Live At Wembley
By Martin Popoff
Why did people like Bad Company so much anyway? Well, it had to be with the immediacy of simple songs without ego, along with Paul Rodgers’ sixth-sense blues acumen applied to every word he sang (and the extra trailing bits once the word was done), and then, into abstracts, a certain earthy slothfulness, i.e. they seemed to slow down life with willful stupidity, just like booze.
That last and flabby Bad Co. isn’t here, which is OK, because it’s replaced with a Stonesy bounce, accomplished by what Mick Ralphs has become after so many years in the shadows, and by the bright, correct stadium-rock production of this thing, lots of high-hat sizzle and snappy snare keeping us standing and shaking it about in the shed. And heck, even Rodgers is less the bluesman, more the crowd-teaser he had to become with that absurd half-Queen experiment, singing these songs, confident that they are part of the fabric of western culture like Skynyrd.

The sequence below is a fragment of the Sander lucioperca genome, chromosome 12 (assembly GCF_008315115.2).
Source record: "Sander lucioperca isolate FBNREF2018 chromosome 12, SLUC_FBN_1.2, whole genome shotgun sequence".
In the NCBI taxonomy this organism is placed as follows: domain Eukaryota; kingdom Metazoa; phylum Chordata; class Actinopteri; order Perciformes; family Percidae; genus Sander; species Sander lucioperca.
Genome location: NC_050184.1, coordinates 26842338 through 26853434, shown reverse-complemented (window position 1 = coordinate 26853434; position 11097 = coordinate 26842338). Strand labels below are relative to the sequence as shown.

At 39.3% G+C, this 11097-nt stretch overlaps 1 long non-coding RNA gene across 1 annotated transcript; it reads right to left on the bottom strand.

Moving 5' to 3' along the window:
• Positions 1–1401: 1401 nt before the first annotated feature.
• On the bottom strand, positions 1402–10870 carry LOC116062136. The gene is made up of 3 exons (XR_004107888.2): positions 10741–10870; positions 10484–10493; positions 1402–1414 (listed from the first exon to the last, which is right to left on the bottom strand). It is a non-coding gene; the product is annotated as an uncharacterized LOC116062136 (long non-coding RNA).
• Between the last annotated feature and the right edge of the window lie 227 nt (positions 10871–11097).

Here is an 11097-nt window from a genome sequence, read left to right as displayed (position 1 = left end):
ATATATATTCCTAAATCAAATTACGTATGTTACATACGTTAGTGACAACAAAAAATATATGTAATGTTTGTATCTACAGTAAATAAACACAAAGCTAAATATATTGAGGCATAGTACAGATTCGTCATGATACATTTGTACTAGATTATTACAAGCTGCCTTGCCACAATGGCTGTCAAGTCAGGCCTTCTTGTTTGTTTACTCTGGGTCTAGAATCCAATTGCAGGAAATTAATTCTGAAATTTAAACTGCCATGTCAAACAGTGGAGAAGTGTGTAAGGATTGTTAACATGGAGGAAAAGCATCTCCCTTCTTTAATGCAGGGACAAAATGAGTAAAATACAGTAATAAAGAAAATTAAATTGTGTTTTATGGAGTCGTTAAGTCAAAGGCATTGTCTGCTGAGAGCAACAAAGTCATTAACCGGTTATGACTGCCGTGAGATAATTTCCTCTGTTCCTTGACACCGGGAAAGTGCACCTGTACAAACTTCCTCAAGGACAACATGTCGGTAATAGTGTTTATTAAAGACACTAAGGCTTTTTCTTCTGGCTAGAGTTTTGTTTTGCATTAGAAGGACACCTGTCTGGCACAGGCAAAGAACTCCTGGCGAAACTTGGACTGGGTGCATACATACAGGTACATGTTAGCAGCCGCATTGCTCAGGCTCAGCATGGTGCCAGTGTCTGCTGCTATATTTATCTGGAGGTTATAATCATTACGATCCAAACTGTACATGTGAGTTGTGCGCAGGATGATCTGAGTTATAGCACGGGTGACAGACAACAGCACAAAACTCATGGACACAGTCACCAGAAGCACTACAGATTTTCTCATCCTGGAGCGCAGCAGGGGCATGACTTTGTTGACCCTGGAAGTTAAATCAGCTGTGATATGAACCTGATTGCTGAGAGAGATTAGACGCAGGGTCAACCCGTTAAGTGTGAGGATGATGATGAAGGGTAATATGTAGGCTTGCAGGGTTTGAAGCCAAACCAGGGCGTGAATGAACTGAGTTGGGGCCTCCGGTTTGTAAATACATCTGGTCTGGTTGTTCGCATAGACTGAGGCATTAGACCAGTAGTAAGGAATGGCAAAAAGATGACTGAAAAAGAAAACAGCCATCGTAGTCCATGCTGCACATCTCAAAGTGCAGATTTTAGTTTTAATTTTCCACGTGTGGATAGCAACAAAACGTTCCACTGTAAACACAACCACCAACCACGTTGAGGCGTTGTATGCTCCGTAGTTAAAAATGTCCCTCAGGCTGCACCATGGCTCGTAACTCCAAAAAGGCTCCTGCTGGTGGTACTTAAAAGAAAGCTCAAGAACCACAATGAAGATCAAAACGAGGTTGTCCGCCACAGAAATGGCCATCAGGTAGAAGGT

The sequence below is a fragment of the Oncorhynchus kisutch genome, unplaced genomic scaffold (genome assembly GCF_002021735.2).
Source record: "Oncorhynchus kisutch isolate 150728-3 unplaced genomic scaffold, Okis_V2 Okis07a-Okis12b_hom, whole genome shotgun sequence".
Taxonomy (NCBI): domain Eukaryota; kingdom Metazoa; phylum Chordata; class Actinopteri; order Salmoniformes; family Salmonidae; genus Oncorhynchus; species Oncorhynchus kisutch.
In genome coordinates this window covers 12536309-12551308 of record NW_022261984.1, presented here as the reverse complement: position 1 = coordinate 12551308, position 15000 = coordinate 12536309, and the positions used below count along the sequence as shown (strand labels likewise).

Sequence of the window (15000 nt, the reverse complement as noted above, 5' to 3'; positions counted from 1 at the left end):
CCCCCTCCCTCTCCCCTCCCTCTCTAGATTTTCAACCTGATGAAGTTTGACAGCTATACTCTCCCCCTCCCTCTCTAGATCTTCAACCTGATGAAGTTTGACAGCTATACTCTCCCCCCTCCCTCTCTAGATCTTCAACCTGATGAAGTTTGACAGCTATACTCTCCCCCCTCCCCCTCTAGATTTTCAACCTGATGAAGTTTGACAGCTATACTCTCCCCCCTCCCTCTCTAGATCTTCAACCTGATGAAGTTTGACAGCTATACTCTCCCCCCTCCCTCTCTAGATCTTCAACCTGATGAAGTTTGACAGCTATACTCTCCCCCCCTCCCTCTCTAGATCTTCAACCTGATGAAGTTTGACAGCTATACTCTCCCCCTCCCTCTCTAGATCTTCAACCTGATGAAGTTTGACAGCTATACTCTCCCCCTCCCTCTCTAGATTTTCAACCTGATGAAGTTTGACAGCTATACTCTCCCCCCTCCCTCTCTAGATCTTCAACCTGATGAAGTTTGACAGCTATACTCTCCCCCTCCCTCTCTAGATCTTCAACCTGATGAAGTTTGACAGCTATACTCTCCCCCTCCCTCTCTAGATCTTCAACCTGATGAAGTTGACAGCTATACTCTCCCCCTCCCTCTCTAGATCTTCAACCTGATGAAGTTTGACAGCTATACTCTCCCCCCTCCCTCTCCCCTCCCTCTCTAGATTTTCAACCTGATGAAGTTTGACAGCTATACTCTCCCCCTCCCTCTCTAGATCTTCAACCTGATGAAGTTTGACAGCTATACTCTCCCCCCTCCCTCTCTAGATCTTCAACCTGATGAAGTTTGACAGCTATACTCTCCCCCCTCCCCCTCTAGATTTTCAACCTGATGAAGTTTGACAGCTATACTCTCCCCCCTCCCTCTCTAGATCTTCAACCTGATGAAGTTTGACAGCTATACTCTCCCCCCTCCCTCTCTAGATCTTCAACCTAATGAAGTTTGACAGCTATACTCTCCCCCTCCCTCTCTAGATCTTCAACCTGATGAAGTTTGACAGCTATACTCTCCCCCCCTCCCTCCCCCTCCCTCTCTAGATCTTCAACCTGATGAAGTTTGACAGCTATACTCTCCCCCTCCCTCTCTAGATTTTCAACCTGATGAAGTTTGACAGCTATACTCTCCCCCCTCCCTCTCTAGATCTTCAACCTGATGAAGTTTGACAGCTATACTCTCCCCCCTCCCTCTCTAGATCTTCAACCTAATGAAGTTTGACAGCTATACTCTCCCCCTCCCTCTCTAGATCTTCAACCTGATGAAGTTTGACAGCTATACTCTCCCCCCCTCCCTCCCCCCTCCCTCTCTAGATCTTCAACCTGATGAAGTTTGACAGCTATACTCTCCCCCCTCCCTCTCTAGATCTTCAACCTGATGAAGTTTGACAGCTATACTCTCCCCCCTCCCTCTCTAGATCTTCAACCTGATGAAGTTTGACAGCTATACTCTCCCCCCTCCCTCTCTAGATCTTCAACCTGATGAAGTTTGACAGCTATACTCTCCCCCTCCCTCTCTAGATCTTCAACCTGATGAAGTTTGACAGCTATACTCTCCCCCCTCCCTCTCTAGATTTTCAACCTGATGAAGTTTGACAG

Simon Kirke? Well, maybe he’s learned to keep it light by backing the semi-hair metal-y version of Bad Co. all those years. In any event, this is an effortlessly enjoyable, invitingly commercial celebration of the band’s catalog, and a lot of it, at 15 tracks. Like I say, something about the way Mick plays makes this never all that hard rocking, which it could have been. But you kinda don’t care that the melancholy has been leached out of it, ’cos who wants to be sad anyway?